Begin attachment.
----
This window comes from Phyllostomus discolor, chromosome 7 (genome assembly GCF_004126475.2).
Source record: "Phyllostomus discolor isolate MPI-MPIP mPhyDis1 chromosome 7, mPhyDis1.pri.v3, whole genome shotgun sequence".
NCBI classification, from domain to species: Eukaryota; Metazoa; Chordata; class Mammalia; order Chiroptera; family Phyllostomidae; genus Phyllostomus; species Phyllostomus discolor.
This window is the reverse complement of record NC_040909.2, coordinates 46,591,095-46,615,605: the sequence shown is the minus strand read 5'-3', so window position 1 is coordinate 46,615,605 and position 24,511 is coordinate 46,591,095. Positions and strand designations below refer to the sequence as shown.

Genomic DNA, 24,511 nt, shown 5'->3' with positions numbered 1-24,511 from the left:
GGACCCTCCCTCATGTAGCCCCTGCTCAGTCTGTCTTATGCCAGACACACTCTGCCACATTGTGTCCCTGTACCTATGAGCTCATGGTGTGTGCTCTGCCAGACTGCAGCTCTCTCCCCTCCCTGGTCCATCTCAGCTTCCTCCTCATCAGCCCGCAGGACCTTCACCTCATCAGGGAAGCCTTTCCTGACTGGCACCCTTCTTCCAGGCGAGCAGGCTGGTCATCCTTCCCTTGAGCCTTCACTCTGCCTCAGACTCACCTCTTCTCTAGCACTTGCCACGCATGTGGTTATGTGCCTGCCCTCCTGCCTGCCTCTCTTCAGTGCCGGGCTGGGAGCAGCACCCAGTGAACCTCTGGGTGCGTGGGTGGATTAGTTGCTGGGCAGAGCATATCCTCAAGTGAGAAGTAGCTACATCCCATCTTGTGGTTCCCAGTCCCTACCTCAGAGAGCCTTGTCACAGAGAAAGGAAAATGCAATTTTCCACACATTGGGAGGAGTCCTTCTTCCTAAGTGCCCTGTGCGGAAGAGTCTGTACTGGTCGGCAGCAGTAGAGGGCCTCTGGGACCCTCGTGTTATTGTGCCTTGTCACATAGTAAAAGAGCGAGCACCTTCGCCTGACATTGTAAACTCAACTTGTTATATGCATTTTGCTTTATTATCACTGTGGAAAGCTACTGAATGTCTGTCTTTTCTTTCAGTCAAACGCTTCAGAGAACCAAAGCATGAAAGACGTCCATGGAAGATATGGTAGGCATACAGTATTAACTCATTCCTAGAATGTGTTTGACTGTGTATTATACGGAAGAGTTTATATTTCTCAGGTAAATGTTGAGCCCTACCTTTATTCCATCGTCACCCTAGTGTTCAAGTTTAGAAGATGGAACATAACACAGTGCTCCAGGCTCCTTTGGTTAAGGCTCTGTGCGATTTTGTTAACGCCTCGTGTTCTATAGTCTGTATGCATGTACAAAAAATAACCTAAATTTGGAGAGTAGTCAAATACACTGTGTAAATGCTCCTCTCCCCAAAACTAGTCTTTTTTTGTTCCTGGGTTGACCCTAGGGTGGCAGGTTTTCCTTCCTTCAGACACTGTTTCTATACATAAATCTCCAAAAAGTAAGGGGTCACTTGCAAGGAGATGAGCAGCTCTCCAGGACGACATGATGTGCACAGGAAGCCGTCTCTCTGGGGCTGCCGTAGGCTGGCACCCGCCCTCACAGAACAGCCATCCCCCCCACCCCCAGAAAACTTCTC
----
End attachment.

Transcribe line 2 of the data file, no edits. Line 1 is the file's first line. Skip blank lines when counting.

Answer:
Source record: "Phyllostomus discolor isolate MPI-MPIP mPhyDis1 chromosome 7, mPhyDis1.pri.v3, whole genome shotgun sequence".